Valerie,Here (I hope) are a couple of photos of a couple of the Oxalis plants that you generously gave to me a while ago. They are in little table herb displays at my youngest daughter's café at…Continue
This spiel is being written on Word. No photos will be added. I have had it with our website. The only reason I am sending this is that Sophie asked a question, and it would be rude to ignore it. I…Continue
I have been in touch with Veronica Cougan, who runs a Bushfoods farm at Obi Obi near the Sunshine coast. They have a lot of mature Bushfood trees and a nursery. I have been there before and we had a…Continue
Brenda and I would like to prove once and for all that WE grow the best, tastiest tomatoes in Greater Brisbane. So we are proposing to run a blindfold test at the Christmas event at Park Ridge.
Pretenders to the throne will need to bring along their best 1 or 2 varieties, and we will also buy some commercially produced types for testing as well. Those wanting to take part in the tasting, will need to have a friend to assist them. We will sit people down blindfolded at a table and the…Continue
Your weeds could be what I need!!
Do you have Oxalis in your garden beds? You should know this weed, it is the one that sends up large clover like leaves and has pretty pink flowers around at this time of the year. It is almost impossible to get rid of, as when you pull it up it has tiny little bits which break off and these start new plants. I am after the purple Oxalis, also known as Purple Shamrock. I have plenty of the Green leafed type. It is edible, and has a spicy…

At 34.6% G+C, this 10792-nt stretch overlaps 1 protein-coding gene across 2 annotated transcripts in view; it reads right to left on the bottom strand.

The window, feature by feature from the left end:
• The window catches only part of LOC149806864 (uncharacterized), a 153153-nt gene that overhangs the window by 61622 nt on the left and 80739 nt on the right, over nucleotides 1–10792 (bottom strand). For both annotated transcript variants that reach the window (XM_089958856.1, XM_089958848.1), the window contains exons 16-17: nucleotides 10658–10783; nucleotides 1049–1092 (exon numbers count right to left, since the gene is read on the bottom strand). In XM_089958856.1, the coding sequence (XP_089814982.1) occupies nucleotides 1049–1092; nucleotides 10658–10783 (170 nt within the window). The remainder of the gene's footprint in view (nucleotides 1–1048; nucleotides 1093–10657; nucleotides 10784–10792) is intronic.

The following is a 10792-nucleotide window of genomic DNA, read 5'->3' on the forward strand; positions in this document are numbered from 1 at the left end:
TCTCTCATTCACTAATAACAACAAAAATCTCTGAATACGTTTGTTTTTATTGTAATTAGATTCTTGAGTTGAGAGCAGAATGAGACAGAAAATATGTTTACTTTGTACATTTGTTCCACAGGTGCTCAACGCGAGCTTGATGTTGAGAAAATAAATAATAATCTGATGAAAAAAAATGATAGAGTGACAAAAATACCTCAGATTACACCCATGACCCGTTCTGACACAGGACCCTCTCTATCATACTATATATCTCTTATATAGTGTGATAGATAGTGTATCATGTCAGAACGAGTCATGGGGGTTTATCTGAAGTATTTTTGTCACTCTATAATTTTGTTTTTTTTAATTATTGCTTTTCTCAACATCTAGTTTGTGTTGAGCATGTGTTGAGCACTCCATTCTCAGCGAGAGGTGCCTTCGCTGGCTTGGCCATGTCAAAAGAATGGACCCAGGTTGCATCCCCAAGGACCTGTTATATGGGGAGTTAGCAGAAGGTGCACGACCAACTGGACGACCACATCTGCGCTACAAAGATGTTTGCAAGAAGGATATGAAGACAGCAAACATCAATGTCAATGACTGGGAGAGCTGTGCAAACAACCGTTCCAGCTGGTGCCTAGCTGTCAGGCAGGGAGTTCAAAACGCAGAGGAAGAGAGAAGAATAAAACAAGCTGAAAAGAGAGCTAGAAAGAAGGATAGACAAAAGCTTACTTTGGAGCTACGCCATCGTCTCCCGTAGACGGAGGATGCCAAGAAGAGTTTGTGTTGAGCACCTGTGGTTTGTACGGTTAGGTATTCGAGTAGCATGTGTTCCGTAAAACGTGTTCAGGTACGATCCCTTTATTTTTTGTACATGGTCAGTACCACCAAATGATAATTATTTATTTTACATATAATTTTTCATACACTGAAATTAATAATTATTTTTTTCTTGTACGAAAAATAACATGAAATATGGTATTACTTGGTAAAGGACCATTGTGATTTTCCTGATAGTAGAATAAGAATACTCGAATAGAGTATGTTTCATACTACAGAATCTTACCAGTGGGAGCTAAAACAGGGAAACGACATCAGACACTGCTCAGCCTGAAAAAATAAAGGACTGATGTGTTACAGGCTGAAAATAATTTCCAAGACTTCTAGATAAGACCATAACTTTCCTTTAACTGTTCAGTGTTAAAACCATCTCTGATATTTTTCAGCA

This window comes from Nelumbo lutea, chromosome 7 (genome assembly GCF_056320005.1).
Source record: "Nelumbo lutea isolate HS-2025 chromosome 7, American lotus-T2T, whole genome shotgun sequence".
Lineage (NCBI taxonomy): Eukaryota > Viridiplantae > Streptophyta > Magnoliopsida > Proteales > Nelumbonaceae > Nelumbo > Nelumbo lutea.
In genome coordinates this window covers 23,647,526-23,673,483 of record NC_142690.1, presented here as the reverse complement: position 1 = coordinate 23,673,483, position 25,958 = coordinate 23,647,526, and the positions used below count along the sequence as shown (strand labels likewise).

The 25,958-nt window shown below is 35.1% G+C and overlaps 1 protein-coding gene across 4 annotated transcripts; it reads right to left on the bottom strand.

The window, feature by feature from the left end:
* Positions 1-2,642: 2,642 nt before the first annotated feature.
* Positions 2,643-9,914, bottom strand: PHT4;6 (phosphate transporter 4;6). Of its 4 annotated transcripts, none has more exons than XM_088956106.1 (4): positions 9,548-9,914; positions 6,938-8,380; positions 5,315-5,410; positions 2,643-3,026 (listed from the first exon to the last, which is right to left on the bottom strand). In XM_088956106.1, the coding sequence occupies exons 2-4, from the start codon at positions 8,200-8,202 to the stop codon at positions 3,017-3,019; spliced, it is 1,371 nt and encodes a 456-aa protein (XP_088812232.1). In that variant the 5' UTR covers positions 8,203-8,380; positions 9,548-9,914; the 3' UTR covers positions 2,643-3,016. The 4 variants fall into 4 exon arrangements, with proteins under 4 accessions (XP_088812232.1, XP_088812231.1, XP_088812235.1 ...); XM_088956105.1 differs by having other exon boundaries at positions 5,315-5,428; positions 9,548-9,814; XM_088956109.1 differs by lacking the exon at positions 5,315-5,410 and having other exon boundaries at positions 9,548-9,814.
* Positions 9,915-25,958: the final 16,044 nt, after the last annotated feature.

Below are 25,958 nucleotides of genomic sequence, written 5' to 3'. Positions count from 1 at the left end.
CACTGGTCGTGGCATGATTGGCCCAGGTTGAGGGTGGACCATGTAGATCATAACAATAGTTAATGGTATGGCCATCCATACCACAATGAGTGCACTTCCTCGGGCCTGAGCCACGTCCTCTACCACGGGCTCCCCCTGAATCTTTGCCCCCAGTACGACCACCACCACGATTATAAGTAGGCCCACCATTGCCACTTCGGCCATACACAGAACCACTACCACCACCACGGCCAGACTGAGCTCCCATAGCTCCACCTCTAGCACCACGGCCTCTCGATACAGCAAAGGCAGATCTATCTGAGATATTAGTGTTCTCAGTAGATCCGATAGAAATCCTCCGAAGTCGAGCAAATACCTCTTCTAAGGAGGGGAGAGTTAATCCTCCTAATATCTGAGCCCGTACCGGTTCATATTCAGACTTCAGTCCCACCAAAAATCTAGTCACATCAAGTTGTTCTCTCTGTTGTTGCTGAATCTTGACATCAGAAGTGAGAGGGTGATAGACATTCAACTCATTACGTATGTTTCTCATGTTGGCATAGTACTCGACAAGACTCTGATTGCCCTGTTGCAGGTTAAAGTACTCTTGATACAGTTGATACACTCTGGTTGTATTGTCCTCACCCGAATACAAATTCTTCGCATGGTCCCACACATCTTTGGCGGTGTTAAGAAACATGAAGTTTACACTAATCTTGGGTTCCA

Fruit Fly talk by Professor Richard Drew
Fruit flies have spread down to Victoria and now some have been discovered in Auckland.
We used to treat with systemic cover sprays but these are not used very much now and growers now have had to turn to less harmful (to human health) methods. These systemic sprays would be ingested by people eating the sprayed fruit as the insecticide travelled into and through the fruit
Adult Fruit Flies can travel 20 to 90 kilometres to…Continue
Back to the world of the living!
My summer hibernation is now over, the weather is so much kinder, and I am able to get about outside without frying in the horrible hot sun. The jobs to do outside are many and varied but at least I have some enthusiasm back, which enables me to get stuck in.
My cousin's wife in the UK suffers from SAD, (Seasonal Affective Disorder) - which is caused by a lack of sun in the northern hemisphere. Here we get far too much sun, and while I…Continue